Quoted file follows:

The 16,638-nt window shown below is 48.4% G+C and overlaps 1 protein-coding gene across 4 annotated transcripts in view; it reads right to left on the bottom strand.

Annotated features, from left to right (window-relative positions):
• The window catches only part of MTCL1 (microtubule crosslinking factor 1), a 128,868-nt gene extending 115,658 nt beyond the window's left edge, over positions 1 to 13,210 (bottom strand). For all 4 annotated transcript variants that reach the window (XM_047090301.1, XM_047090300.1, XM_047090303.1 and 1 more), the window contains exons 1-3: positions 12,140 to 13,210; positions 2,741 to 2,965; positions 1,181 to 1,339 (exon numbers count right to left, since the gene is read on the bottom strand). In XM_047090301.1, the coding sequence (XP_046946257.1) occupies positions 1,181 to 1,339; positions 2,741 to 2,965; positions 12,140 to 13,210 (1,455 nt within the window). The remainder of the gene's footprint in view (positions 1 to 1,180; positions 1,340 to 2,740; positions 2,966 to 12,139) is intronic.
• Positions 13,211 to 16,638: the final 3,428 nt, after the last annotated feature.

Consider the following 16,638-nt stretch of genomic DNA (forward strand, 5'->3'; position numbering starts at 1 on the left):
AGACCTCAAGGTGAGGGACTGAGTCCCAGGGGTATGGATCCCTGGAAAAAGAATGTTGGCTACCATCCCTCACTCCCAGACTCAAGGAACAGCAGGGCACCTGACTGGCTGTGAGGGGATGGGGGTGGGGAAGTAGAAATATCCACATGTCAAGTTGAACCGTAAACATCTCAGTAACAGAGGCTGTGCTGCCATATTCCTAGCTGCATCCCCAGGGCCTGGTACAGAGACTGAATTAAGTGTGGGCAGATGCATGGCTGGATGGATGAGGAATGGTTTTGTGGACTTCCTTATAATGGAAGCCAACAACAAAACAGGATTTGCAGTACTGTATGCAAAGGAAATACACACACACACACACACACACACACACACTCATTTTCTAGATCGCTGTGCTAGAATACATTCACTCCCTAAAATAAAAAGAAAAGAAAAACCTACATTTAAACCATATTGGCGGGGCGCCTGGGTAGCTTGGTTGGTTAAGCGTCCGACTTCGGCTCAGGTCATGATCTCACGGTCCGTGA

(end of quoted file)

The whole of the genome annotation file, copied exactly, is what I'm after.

The 16,638-nt window shown below is 48.4% G+C and overlaps 1 protein-coding gene across 4 annotated transcripts in view; it reads right to left on the bottom strand.

Annotated features, from left to right (window-relative positions):
• The window catches only part of MTCL1 (microtubule crosslinking factor 1), a 128,868-nt gene extending 115,658 nt beyond the window's left edge, over positions 1 to 13,210 (bottom strand). For all 4 annotated transcript variants that reach the window (XM_047090301.1, XM_047090300.1, XM_047090303.1 and 1 more), the window contains exons 1-3: positions 12,140 to 13,210; positions 2,741 to 2,965; positions 1,181 to 1,339 (exon numbers count right to left, since the gene is read on the bottom strand). In XM_047090301.1, the coding sequence (XP_046946257.1) occupies positions 1,181 to 1,339; positions 2,741 to 2,965; positions 12,140 to 13,210 (1,455 nt within the window). The remainder of the gene's footprint in view (positions 1 to 1,180; positions 1,340 to 2,740; positions 2,966 to 12,139) is intronic.
• Positions 13,211 to 16,638: the final 3,428 nt, after the last annotated feature.

Consider the following 16,638-nt stretch of genomic DNA (forward strand, 5'->3'; position numbering starts at 1 on the left):
AGACCTCAAGGTGAGGGACTGAGTCCCAGGGGTATGGATCCCTGGAAAAAGAATGTTGGCTACCATCCCTCACTCCCAGACTCAAGGAACAGCAGGGCACCTGACTGGCTGTGAGGGGATGGGGGTGGGGAAGTAGAAATATCCACATGTCAAGTTGAACCGTAAACATCTCAGTAACAGAGGCTGTGCTGCCATATTCCTAGCTGCATCCCCAGGGCCTGGTACAGAGACTGAATTAAGTGTGGGCAGATGCATGGCTGGATGGATGAGGAATGGTTTTGTGGACTTCCTTATAATGGAAGCCAACAACAAAACAGGATTTGCAGTACTGTATGCAAAGGAAATACACACACACACACACACACACACACACACTCATTTTCTAGATCGCTGTGCTAGAATACATTCACTCCCTAAAATAAAAAGAAAAGAAAAACCTACATTTAAACCATATTGGCGGGGCGCCTGGGTAGCTTGGTTGGTTAAGCGTCCGACTTCGGCTCAGGTCATGATCTCACGGTCCGTGA